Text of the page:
Ontario Continuing to Strengthen the Public Health Care System with More Support for Ontario Seniors
MARKHAM — Christine Elliott, Deputy Premier and Minister of Health and Long-Term Care, was joined by Raymond Cho, Minister of Seniors and Accessibility, Effie Triantafilopoulos, Parliamentary Assistant to the Minister of Health and Long-Term Care, and Paul Calandra, MPP for Markham-Stouffville, at Yee Hong Ho Lai Oi Wan Centre in Markham to announce 16 additional long-term care projects that will add 1,157 new beds in facilities across Ontario.
The Government of Ontario is delivering on its commitment to strengthen the province's public health care system by centering it on the needs of patients, including Ontario's seniors.
Our government is building a 21st century health care system that allows seniors to remain at home as long as they can. For Ontario's seniors who need long-term care, our government is committed to ensuring their quality of life remains high and space is available for them when and where they need it.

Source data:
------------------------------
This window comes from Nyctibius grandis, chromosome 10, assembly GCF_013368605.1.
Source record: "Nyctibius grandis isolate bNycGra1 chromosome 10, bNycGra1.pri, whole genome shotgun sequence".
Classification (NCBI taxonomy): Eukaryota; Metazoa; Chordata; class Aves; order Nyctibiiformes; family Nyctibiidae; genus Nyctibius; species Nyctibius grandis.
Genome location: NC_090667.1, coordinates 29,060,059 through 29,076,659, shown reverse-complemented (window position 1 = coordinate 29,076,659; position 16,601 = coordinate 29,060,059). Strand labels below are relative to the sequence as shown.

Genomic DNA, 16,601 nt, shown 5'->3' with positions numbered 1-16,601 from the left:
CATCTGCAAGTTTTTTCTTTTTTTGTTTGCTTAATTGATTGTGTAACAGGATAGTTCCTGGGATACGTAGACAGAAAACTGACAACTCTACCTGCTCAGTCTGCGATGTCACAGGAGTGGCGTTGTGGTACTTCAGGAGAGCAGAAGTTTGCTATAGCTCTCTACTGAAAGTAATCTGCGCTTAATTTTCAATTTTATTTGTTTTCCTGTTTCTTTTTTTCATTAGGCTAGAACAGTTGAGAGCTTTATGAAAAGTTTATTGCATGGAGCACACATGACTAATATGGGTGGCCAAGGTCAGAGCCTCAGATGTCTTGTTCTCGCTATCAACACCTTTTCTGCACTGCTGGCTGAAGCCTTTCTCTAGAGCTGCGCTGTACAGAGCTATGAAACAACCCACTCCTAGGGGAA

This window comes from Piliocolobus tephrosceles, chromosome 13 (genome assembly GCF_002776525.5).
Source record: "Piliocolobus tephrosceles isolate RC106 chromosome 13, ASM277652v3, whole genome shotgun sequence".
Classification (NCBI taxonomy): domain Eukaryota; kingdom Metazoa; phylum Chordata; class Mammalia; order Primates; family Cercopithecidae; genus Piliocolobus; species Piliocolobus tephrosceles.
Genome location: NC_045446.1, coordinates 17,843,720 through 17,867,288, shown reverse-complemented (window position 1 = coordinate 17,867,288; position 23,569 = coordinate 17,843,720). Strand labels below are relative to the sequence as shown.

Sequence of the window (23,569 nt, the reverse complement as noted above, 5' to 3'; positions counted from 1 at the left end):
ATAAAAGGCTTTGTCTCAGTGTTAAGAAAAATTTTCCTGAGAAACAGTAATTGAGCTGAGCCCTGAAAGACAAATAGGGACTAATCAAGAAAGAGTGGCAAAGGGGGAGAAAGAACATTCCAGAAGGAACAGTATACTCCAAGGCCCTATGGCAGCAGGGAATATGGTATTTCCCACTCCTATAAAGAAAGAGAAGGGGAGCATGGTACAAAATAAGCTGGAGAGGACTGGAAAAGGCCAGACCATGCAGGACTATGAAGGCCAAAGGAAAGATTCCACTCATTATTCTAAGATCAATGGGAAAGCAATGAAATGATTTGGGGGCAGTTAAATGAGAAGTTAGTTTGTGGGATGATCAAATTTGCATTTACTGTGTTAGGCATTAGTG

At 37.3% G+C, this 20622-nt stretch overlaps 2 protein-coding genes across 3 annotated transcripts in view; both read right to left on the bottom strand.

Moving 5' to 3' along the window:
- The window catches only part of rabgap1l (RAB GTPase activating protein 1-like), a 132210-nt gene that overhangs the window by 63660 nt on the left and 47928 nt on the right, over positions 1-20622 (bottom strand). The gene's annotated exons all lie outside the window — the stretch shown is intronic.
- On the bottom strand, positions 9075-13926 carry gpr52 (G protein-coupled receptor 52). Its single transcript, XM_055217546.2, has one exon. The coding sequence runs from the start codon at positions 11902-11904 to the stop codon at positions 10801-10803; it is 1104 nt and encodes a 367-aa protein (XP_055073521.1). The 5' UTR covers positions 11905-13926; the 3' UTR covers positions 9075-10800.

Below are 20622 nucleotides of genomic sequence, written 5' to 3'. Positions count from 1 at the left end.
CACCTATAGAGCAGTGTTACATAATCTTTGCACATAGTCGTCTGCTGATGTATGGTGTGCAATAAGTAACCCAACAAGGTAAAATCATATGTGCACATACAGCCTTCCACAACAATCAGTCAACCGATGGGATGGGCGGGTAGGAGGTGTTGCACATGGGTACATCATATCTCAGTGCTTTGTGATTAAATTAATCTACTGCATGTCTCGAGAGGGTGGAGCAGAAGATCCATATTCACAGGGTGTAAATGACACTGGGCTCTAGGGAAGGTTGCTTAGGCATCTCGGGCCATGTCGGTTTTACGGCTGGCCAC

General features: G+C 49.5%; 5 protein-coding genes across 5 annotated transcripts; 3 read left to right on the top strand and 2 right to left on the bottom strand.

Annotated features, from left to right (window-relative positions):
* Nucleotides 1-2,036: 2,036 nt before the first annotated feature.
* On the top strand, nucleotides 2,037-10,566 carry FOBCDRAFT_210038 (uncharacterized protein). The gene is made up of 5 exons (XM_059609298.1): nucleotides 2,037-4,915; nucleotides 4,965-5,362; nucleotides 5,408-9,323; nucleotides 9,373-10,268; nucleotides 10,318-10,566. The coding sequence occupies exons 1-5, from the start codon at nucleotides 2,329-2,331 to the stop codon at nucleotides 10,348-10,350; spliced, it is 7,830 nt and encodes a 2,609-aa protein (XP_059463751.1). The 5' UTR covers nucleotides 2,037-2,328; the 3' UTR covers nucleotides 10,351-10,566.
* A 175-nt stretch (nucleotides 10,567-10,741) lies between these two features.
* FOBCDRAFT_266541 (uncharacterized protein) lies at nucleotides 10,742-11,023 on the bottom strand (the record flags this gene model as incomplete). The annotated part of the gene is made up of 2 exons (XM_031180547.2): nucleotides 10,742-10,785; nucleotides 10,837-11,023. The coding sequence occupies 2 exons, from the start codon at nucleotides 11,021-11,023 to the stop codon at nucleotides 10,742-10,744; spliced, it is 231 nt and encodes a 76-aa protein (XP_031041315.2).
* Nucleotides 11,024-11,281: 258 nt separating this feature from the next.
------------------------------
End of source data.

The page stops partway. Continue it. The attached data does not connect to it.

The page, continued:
"Our government is building a sustainable, connected and modern health care system, which is putting patients at the centre and ensures the needs of patients, families and caregivers are driving all our decisions," said Elliott. "These new projects are part of our plan to protect and strengthen our health care system. Ontario's seniors need access to long-term care, they need to be able to have access to a bed when and where they need it, and their families need to be kept informed every step of the way. This is putting patients first. With these additional spaces, our government is working to ease pressures on hospitals, and enable nurses, doctors and other care providers to provide better, faster health care for Ontario families and patients."
This is part of the government's commitment to adding 15,000 long-term care beds in five years, bringing the total number of allocated beds to 7,232.
"We are proud that in just nine months, our government has fulfilled almost half of our commitment toward new long-term care spaces in Ontario over five years," said Elliott. "As we move forward to modernize our public health care system, the people of Ontario, including seniors, have and always will be our government's priority. We will create a health care system that works for them and is finally centred on the needs of patients, families and caregivers."